Long-term Treasury rates have been declining, a good sign for lower future inflation. Mortgage rates and corporate bond rates have peaked, and they are showing early signs of following Treasuries lower. This is good.
There clearly has been a market shift toward risk aversion, which is in large part a response to the anticipated slowdown in corporate profits and economic growth. Supply-sider David Gitlitz points out that the spread between junk bond yields and Treasury rates has widened to its highest levels since just before the end of the Fed's 1994-95 tightening cycles.
Along with the Joel Klein/ Justice Department/ Thomas Penfield Jackson assault on Microsoft, with its implied regulatory intrusion into America's most innovative companies, this would explain the excessive drop in Nasdaq stocks.
Also implied in this widening credit spread is the threat of an economywide liquidity squeeze and a mild credit crunch. Indeed, the possible credit crunch threat and the technology-aimed regulatory threat are really the two biggest issues out there.
In recent weeks Fed officials have been telling us that their tightening actions were aimed at keeping pace with the increase in real interest rates, measured as the rise in inflation-indexed Treasury bonds (TIPS) and real corporate bond yields. But these real interest rates have stopped rising and are beginning to slow down a bit.
So it is likely that the Fed will be less aggressive, and hence the tightening cycle that began about a year ago is coming to an end. Given the stability of the dollar's relation to gold, I still don't see why the Fed needs to tighten any more.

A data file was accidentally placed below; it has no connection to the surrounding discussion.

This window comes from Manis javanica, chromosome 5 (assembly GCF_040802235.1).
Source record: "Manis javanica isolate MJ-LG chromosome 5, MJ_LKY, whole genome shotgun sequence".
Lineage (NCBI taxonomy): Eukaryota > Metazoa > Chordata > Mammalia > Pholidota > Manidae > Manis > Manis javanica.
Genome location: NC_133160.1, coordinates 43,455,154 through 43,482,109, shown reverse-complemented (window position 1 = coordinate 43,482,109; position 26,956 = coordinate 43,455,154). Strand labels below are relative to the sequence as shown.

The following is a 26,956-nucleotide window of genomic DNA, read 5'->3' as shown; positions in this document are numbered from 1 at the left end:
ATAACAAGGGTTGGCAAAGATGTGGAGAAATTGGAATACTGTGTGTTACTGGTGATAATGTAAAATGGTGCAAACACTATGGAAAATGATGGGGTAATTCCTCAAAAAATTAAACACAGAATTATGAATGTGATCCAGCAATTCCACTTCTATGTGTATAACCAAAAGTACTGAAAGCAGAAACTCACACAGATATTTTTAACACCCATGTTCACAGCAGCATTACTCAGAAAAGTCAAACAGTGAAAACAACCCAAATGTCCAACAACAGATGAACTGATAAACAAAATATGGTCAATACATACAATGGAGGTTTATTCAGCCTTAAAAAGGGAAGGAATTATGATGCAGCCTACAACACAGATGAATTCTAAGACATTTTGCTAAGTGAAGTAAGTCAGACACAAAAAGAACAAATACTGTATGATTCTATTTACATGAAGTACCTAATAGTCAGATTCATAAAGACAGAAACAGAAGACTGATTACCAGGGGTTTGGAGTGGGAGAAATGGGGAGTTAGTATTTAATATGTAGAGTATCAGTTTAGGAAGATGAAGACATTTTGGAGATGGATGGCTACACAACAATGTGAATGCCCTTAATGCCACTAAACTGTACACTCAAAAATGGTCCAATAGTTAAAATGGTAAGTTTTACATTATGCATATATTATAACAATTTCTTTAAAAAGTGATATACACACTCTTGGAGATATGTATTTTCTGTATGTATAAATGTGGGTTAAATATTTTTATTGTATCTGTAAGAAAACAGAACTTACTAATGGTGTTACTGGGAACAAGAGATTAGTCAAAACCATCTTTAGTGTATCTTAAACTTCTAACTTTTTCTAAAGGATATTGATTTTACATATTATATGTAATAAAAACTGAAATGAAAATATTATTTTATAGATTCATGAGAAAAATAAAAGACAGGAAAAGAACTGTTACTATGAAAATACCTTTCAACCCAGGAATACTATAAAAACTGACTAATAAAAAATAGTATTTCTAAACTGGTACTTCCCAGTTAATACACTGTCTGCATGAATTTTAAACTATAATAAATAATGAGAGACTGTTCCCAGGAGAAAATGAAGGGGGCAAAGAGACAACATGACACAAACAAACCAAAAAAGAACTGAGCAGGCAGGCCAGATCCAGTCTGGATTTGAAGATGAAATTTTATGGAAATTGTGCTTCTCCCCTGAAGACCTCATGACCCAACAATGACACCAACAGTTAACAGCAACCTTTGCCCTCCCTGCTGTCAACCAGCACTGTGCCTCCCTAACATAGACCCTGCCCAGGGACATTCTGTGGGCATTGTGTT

All that said, long-term investors should not forget the spectacular stock market performance of the past five years. Sometimes in the midst of living in a difficult moment we forget all the good that has occurred before it. For instance, even including today's sell-off, the Nasdaq index since 1994 has increased in price by 350%. The S&P has expanded by nearly 200%, with the Wilshire 500 and the Dow up over 170%.
These are great numbers. They represent a phenomenal trend of American wealth-creation. And that wealth-creation itself is a barometer of the free-market economic growth and the fabulous technology innovation that has rewired and recreated the U.S. economy over the past two decades. Despite some near-term issues, these long cycle trends remain in place.
Some wise old person once said that when it rains, it pours. Suddenly, folks are concerned about a whiff of inflation, some overzealous Federal bureaucrats, a frequently opaque Fed and, even, the November election -- which may well become a referendum on the outlook for free enterprise. But the skies will clear, and this too will pass.
George W. Bush, an opponent of over-regulation and a strong supporter of free enterprise, has increased his lead to 8 or 9 percentage points in the most recent polls. If Bush wins, technology regulations will be restrained. Huge budget surpluses will lead to lower tax-rates. The dollar will remain strong. Trade will expand.
The overarching theme remains one of strong economic growth powered by the transforming effects of rapid technological advance. There is more economic freedom in the U.S. than any place in the world. Over the next decade, that freedom will continue its global spread, powered by the greatest gains in knowledge and information in history, communicated worldwide at an unbelievably rapid pace.
Stay optimistic. Long-run investing pays off. Keep the faith. Faith is
JWR contributor Lawrence Kudlow is chief economist for Schroder & Co. Inc and CNBC. He is the author of American Abundance: The New Economic & Moral Prosperity. Send your comments about his column by clicking here.
04/13/00: Correct Value